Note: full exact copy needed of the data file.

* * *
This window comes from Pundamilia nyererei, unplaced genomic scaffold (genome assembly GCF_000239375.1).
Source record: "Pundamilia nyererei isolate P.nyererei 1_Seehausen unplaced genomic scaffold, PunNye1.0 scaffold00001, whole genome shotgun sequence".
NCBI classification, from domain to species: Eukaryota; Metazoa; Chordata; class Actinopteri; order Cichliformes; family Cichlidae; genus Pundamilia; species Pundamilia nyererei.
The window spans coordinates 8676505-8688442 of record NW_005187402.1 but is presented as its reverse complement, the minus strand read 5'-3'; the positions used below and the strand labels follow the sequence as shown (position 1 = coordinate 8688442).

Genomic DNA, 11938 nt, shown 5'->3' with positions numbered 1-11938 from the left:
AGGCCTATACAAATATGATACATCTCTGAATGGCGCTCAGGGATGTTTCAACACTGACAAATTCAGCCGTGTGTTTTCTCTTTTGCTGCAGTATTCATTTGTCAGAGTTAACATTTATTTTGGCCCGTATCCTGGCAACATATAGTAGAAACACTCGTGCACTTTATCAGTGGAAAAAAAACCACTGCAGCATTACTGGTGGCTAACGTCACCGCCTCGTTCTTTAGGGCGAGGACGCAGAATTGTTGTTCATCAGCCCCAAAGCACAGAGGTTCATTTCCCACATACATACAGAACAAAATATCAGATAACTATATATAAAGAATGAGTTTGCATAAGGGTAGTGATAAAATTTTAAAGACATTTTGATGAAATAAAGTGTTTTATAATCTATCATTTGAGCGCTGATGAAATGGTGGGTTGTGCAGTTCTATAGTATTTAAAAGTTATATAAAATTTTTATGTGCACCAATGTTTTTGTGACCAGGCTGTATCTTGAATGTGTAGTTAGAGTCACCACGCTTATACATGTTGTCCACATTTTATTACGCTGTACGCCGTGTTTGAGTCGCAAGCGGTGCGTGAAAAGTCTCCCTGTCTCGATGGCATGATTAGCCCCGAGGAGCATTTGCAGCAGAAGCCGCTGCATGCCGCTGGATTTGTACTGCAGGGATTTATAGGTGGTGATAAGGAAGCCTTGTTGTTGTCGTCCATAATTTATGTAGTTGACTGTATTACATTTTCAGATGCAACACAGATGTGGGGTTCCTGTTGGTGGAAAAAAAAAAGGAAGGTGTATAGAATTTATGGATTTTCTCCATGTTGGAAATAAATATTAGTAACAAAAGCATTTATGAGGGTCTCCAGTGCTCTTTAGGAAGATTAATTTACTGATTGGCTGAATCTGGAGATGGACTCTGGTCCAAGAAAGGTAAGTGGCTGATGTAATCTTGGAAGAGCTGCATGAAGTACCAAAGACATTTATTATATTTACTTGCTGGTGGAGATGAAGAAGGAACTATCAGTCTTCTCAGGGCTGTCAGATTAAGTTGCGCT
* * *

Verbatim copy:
This window comes from Pundamilia nyererei, unplaced genomic scaffold (genome assembly GCF_000239375.1).
Source record: "Pundamilia nyererei isolate P.nyererei 1_Seehausen unplaced genomic scaffold, PunNye1.0 scaffold00001, whole genome shotgun sequence".
NCBI classification, from domain to species: Eukaryota; Metazoa; Chordata; class Actinopteri; order Cichliformes; family Cichlidae; genus Pundamilia; species Pundamilia nyererei.
The window spans coordinates 8676505-8688442 of record NW_005187402.1 but is presented as its reverse complement, the minus strand read 5'-3'; the positions used below and the strand labels follow the sequence as shown (position 1 = coordinate 8688442).

Genomic DNA, 11938 nt, shown 5'->3' with positions numbered 1-11938 from the left:
AGGCCTATACAAATATGATACATCTCTGAATGGCGCTCAGGGATGTTTCAACACTGACAAATTCAGCCGTGTGTTTTCTCTTTTGCTGCAGTATTCATTTGTCAGAGTTAACATTTATTTTGGCCCGTATCCTGGCAACATATAGTAGAAACACTCGTGCACTTTATCAGTGGAAAAAAAACCACTGCAGCATTACTGGTGGCTAACGTCACCGCCTCGTTCTTTAGGGCGAGGACGCAGAATTGTTGTTCATCAGCCCCAAAGCACAGAGGTTCATTTCCCACATACATACAGAACAAAATATCAGATAACTATATATAAAGAATGAGTTTGCATAAGGGTAGTGATAAAATTTTAAAGACATTTTGATGAAATAAAGTGTTTTATAATCTATCATTTGAGCGCTGATGAAATGGTGGGTTGTGCAGTTCTATAGTATTTAAAAGTTATATAAAATTTTTATGTGCACCAATGTTTTTGTGACCAGGCTGTATCTTGAATGTGTAGTTAGAGTCACCACGCTTATACATGTTGTCCACATTTTATTACGCTGTACGCCGTGTTTGAGTCGCAAGCGGTGCGTGAAAAGTCTCCCTGTCTCGATGGCATGATTAGCCCCGAGGAGCATTTGCAGCAGAAGCCGCTGCATGCCGCTGGATTTGTACTGCAGGGATTTATAGGTGGTGATAAGGAAGCCTTGTTGTTGTCGTCCATAATTTATGTAGTTGACTGTATTACATTTTCAGATGCAACACAGATGTGGGGTTCCTGTTGGTGGAAAAAAAAAAGGAAGGTGTATAGAATTTATGGATTTTCTCCATGTTGGAAATAAATATTAGTAACAAAAGCATTTATGAGGGTCTCCAGTGCTCTTTAGGAAGATTAATTTACTGATTGGCTGAATCTGGAGATGGACTCTGGTCCAAGAAAGGTAAGTGGCTGATGTAATCTTGGAAGAGCTGCATGAAGTACCAAAGACATTTATTATATTTACTTGCTGGTGGAGATGAAGAAGGAACTATCAGTCTTCTCAGGGCTGTCAGATTAAGTTGCGCT